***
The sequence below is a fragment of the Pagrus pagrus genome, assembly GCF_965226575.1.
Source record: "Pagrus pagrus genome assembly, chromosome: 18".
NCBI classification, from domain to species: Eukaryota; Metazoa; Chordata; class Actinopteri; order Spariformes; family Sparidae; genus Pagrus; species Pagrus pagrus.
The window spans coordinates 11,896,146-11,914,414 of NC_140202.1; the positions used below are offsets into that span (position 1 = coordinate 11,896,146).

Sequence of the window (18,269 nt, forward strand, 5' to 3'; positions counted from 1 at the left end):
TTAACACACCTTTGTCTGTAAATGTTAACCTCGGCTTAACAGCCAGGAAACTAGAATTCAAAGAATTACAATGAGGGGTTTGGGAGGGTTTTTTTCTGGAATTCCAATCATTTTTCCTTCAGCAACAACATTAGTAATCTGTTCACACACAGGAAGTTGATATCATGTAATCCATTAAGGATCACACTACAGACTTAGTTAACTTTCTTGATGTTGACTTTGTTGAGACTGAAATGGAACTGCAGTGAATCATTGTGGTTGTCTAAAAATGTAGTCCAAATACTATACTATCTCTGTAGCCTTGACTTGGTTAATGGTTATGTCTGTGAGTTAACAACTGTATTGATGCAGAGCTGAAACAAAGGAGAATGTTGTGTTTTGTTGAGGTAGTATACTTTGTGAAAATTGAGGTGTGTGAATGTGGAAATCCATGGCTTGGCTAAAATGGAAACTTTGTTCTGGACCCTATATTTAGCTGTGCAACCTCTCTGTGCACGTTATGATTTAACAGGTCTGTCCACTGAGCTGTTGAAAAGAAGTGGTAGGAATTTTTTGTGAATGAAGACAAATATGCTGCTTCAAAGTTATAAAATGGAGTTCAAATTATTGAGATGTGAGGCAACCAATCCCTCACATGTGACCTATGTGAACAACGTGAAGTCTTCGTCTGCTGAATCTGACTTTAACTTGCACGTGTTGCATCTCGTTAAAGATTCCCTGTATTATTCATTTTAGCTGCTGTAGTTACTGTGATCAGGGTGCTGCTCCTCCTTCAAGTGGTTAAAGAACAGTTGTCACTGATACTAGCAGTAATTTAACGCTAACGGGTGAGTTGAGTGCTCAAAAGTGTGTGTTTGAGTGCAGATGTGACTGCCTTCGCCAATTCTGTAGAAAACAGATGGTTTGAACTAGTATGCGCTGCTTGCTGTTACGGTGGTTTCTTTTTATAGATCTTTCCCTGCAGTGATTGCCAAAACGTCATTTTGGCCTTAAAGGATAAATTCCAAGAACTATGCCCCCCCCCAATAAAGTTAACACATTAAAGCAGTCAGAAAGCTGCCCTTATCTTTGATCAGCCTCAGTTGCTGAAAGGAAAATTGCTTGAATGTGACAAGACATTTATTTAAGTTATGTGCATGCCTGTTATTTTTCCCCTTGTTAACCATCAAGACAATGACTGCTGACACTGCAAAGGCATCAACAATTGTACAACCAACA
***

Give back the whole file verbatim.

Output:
The sequence below is a fragment of the Pagrus pagrus genome, assembly GCF_965226575.1.
Source record: "Pagrus pagrus genome assembly, chromosome: 18".
NCBI classification, from domain to species: Eukaryota; Metazoa; Chordata; class Actinopteri; order Spariformes; family Sparidae; genus Pagrus; species Pagrus pagrus.
The window spans coordinates 11,896,146-11,914,414 of NC_140202.1; the positions used below are offsets into that span (position 1 = coordinate 11,896,146).

Sequence of the window (18,269 nt, forward strand, 5' to 3'; positions counted from 1 at the left end):
TTAACACACCTTTGTCTGTAAATGTTAACCTCGGCTTAACAGCCAGGAAACTAGAATTCAAAGAATTACAATGAGGGGTTTGGGAGGGTTTTTTTCTGGAATTCCAATCATTTTTCCTTCAGCAACAACATTAGTAATCTGTTCACACACAGGAAGTTGATATCATGTAATCCATTAAGGATCACACTACAGACTTAGTTAACTTTCTTGATGTTGACTTTGTTGAGACTGAAATGGAACTGCAGTGAATCATTGTGGTTGTCTAAAAATGTAGTCCAAATACTATACTATCTCTGTAGCCTTGACTTGGTTAATGGTTATGTCTGTGAGTTAACAACTGTATTGATGCAGAGCTGAAACAAAGGAGAATGTTGTGTTTTGTTGAGGTAGTATACTTTGTGAAAATTGAGGTGTGTGAATGTGGAAATCCATGGCTTGGCTAAAATGGAAACTTTGTTCTGGACCCTATATTTAGCTGTGCAACCTCTCTGTGCACGTTATGATTTAACAGGTCTGTCCACTGAGCTGTTGAAAAGAAGTGGTAGGAATTTTTTGTGAATGAAGACAAATATGCTGCTTCAAAGTTATAAAATGGAGTTCAAATTATTGAGATGTGAGGCAACCAATCCCTCACATGTGACCTATGTGAACAACGTGAAGTCTTCGTCTGCTGAATCTGACTTTAACTTGCACGTGTTGCATCTCGTTAAAGATTCCCTGTATTATTCATTTTAGCTGCTGTAGTTACTGTGATCAGGGTGCTGCTCCTCCTTCAAGTGGTTAAAGAACAGTTGTCACTGATACTAGCAGTAATTTAACGCTAACGGGTGAGTTGAGTGCTCAAAAGTGTGTGTTTGAGTGCAGATGTGACTGCCTTCGCCAATTCTGTAGAAAACAGATGGTTTGAACTAGTATGCGCTGCTTGCTGTTACGGTGGTTTCTTTTTATAGATCTTTCCCTGCAGTGATTGCCAAAACGTCATTTTGGCCTTAAAGGATAAATTCCAAGAACTATGCCCCCCCCCAATAAAGTTAACACATTAAAGCAGTCAGAAAGCTGCCCTTATCTTTGATCAGCCTCAGTTGCTGAAAGGAAAATTGCTTGAATGTGACAAGACATTTATTTAAGTTATGTGCATGCCTGTTATTTTTCCCCTTGTTAACCATCAAGACAATGACTGCTGACACTGCAAAGGCATCAACAATTGTACAACCAACA